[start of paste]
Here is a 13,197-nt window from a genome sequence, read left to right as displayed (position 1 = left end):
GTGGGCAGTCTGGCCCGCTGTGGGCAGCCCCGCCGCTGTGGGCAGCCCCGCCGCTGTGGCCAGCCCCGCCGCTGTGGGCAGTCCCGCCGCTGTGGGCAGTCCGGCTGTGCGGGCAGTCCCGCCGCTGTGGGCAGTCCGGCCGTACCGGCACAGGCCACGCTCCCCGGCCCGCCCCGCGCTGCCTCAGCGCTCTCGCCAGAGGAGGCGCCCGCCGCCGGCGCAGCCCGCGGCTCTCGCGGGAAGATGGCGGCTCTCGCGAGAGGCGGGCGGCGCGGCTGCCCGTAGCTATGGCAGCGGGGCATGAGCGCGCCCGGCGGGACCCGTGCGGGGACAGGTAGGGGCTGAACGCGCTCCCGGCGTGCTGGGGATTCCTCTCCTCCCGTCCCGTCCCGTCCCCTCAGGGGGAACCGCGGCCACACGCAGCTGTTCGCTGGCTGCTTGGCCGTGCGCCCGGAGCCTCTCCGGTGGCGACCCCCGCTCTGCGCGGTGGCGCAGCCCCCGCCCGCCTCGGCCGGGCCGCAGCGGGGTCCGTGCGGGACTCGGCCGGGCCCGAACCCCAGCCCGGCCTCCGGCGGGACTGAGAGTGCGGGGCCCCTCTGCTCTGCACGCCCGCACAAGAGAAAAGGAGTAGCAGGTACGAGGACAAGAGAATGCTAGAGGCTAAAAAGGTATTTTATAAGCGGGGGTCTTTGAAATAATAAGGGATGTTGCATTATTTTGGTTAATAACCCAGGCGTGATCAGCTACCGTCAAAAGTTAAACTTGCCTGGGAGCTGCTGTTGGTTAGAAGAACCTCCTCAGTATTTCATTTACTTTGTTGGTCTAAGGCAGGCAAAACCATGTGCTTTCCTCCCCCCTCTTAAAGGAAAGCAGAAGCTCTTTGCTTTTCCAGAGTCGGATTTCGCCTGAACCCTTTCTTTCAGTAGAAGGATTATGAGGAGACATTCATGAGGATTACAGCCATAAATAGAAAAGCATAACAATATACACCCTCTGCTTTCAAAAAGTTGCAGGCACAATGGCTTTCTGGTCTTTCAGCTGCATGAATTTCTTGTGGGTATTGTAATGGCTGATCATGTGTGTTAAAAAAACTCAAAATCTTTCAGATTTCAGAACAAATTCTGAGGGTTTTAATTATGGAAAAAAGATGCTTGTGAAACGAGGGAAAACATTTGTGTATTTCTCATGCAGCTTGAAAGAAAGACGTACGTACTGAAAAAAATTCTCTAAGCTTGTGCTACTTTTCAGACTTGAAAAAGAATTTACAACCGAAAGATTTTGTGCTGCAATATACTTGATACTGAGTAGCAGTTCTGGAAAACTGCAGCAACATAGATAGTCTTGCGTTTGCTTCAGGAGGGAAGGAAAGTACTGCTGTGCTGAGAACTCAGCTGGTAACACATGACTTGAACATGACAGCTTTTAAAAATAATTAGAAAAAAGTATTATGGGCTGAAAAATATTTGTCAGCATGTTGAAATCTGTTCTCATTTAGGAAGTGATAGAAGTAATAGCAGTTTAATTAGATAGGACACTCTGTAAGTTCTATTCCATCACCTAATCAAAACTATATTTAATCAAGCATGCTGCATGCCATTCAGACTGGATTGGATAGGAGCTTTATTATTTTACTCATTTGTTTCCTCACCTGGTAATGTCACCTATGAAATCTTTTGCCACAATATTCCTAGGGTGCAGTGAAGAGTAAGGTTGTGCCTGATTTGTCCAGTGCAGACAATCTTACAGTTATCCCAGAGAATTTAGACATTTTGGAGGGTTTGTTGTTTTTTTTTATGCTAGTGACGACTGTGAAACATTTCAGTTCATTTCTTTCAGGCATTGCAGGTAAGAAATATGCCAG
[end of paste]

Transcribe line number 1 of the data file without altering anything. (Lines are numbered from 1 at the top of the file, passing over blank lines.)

Here is a 13,197-nt window from a genome sequence, read left to right as displayed (position 1 = left end):